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The State Department has stated in a cable from Peshawar, Pakistan, that it is skeptical about eventually winning the military struggle in Pakistan’s badlands, saying peace talks go nowhere and murderous militants control key towns.
A long cable from the consulate in Peshawar also says eight years of airstrikes, military patrols and added checkpoints have had little effect on securing the border with Afghanistan used by Islamic militants to attack U.S. troops battling the Taliban.
“The borders are porous,” the cable states. “Taliban and militant extremists are constantly crossing the border with Afghanistan and engaging in terrorist and smuggling activity. The rugged terrain makes it difficult to patrol and control the border.”
A consulate officer wrote the cable to inform Washington and U.S. commanders about the cast of characters controlling Waziristan, a key tribal border region, as a prelude to an upcoming Pakistani military offensive, its fourth since the summer of 2009. The tribal areas are infested with al Qaeda and Taliban militants who want to bring down the government in Islamabad, as well as Afghan President Hamid Karzai. The U.S. thinks Osama bin Laden moves within the region.
The offensives have proved inconclusive, with the military making some gains and the U.S. killing a key militant, Baitullah Mehsud, by a drone missile attack. But the main enemy groups remain in place.
The State Department cable helps explain why, revealing the stranglehold that militant militias exert on towns and tribes.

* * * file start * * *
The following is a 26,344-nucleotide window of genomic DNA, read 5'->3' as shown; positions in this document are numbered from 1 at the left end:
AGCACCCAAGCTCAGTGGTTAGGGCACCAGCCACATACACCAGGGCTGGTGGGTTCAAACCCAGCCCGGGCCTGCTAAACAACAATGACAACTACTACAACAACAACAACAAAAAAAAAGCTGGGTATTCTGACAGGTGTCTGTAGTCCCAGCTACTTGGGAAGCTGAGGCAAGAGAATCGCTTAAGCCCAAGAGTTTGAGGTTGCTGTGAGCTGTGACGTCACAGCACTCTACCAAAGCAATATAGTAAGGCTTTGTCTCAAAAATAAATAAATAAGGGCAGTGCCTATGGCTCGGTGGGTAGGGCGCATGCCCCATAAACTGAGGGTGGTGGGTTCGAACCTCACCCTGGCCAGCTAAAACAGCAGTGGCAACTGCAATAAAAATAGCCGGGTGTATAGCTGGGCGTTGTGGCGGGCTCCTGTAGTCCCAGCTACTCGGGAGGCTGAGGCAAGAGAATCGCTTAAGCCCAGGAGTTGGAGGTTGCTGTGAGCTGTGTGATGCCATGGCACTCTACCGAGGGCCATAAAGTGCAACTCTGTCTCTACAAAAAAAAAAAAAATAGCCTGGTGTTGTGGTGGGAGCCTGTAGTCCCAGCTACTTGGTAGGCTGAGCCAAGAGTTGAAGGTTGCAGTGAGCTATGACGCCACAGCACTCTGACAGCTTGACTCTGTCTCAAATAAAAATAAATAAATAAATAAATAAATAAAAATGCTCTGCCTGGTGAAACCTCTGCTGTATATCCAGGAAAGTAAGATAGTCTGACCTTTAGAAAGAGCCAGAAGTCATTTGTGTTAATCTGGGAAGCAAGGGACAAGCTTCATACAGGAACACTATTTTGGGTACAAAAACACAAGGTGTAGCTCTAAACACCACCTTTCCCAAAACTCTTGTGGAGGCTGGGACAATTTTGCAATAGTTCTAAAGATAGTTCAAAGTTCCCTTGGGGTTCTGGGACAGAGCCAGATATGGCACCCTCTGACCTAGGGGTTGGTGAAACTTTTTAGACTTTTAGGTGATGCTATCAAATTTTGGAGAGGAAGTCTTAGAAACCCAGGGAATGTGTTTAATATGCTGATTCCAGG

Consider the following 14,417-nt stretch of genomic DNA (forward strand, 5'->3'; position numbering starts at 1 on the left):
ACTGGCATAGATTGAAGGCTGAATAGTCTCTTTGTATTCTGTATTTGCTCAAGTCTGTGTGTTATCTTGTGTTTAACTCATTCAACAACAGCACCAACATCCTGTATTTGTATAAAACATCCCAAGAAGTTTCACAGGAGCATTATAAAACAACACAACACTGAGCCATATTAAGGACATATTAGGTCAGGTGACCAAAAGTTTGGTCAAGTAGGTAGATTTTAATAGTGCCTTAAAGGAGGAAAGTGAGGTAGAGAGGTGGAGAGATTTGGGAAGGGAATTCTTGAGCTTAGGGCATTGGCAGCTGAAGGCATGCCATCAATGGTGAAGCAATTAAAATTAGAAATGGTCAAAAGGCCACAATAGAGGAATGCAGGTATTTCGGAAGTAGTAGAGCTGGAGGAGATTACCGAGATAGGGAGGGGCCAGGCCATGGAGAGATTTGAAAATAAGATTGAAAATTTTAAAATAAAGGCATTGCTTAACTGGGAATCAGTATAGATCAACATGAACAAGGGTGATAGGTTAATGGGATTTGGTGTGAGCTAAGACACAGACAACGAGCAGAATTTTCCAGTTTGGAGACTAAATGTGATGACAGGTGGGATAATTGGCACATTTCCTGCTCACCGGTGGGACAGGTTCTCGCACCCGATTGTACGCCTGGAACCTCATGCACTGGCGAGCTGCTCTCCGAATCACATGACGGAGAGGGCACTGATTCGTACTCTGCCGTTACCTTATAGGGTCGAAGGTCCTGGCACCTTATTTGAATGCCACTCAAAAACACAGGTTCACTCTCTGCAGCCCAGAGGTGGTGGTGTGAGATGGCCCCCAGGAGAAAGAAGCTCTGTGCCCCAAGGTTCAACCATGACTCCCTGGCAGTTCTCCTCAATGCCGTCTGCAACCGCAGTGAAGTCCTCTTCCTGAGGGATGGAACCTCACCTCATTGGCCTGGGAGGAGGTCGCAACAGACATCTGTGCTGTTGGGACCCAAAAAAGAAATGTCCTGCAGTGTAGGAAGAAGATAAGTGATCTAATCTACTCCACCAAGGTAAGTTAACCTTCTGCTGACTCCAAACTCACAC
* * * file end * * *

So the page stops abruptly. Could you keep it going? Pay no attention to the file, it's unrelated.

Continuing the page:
His successor and cousin, Hakimullah Mehsud, is just as ruthless. He masterminded a 2008 suicide bombing of a jirga (peace conference) that, the cable stated, “killed over 50 tribal maliks [leaders] and broke virtually all organized resistance to TTP control.”
The State Department consulate branded such jirgas as futile.
“Our contacts from [South Waziristan] have uniformly dismissed them as entirely cowed by Baitullah and irrelevant in mediation,” it said. “The deaths of over  other Waziristan maliks over the past four years appear to have sapped them of the willingness to confront Baitullah in any way and rendered them essentially placeholders in the jirgas for sake of form.”
The cable included a long list of towns controlled by the TTP.
The other key tribal-area militant is Jalaluddin Haqqani, a close ally of Afghan Taliban leader Mullah Mohammed Omar, who controls an army known as the “Haqqani Network.”
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